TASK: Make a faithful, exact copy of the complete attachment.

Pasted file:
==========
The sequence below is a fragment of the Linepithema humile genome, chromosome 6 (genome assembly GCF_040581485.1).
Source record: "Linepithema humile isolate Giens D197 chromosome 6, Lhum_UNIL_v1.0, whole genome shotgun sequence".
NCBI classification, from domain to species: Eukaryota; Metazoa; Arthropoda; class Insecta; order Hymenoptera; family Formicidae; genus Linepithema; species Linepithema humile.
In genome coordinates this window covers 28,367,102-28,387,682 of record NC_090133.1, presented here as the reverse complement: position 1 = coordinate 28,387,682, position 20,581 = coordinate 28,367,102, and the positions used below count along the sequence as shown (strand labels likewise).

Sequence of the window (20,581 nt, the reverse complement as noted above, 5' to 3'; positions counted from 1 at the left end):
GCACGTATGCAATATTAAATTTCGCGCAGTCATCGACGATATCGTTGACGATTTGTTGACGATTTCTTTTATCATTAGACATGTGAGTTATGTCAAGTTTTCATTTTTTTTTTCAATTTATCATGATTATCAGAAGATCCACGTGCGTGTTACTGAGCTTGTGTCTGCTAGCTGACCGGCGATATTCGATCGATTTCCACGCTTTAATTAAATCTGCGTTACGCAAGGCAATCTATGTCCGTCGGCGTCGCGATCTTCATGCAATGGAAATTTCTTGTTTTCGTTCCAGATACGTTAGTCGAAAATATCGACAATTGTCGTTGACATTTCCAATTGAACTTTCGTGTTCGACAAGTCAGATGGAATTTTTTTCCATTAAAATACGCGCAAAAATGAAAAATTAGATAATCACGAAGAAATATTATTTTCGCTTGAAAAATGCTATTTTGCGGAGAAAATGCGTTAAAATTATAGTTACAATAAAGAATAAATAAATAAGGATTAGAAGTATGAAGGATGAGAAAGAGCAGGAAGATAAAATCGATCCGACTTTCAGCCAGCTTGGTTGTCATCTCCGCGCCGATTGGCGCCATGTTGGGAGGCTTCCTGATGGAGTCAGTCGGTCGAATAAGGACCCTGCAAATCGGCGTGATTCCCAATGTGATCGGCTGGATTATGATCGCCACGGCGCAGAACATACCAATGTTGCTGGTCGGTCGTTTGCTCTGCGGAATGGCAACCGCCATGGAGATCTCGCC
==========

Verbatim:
The sequence below is a fragment of the Linepithema humile genome, chromosome 6 (genome assembly GCF_040581485.1).
Source record: "Linepithema humile isolate Giens D197 chromosome 6, Lhum_UNIL_v1.0, whole genome shotgun sequence".
NCBI classification, from domain to species: Eukaryota; Metazoa; Arthropoda; class Insecta; order Hymenoptera; family Formicidae; genus Linepithema; species Linepithema humile.
In genome coordinates this window covers 28,367,102-28,387,682 of record NC_090133.1, presented here as the reverse complement: position 1 = coordinate 28,387,682, position 20,581 = coordinate 28,367,102, and the positions used below count along the sequence as shown (strand labels likewise).

Sequence of the window (20,581 nt, the reverse complement as noted above, 5' to 3'; positions counted from 1 at the left end):
GCACGTATGCAATATTAAATTTCGCGCAGTCATCGACGATATCGTTGACGATTTGTTGACGATTTCTTTTATCATTAGACATGTGAGTTATGTCAAGTTTTCATTTTTTTTTTCAATTTATCATGATTATCAGAAGATCCACGTGCGTGTTACTGAGCTTGTGTCTGCTAGCTGACCGGCGATATTCGATCGATTTCCACGCTTTAATTAAATCTGCGTTACGCAAGGCAATCTATGTCCGTCGGCGTCGCGATCTTCATGCAATGGAAATTTCTTGTTTTCGTTCCAGATACGTTAGTCGAAAATATCGACAATTGTCGTTGACATTTCCAATTGAACTTTCGTGTTCGACAAGTCAGATGGAATTTTTTTCCATTAAAATACGCGCAAAAATGAAAAATTAGATAATCACGAAGAAATATTATTTTCGCTTGAAAAATGCTATTTTGCGGAGAAAATGCGTTAAAATTATAGTTACAATAAAGAATAAATAAATAAGGATTAGAAGTATGAAGGATGAGAAAGAGCAGGAAGATAAAATCGATCCGACTTTCAGCCAGCTTGGTTGTCATCTCCGCGCCGATTGGCGCCATGTTGGGAGGCTTCCTGATGGAGTCAGTCGGTCGAATAAGGACCCTGCAAATCGGCGTGATTCCCAATGTGATCGGCTGGATTATGATCGCCACGGCGCAGAACATACCAATGTTGCTGGTCGGTCGTTTGCTCTGCGGAATGGCAACCGCCATGGAGATCTCGCC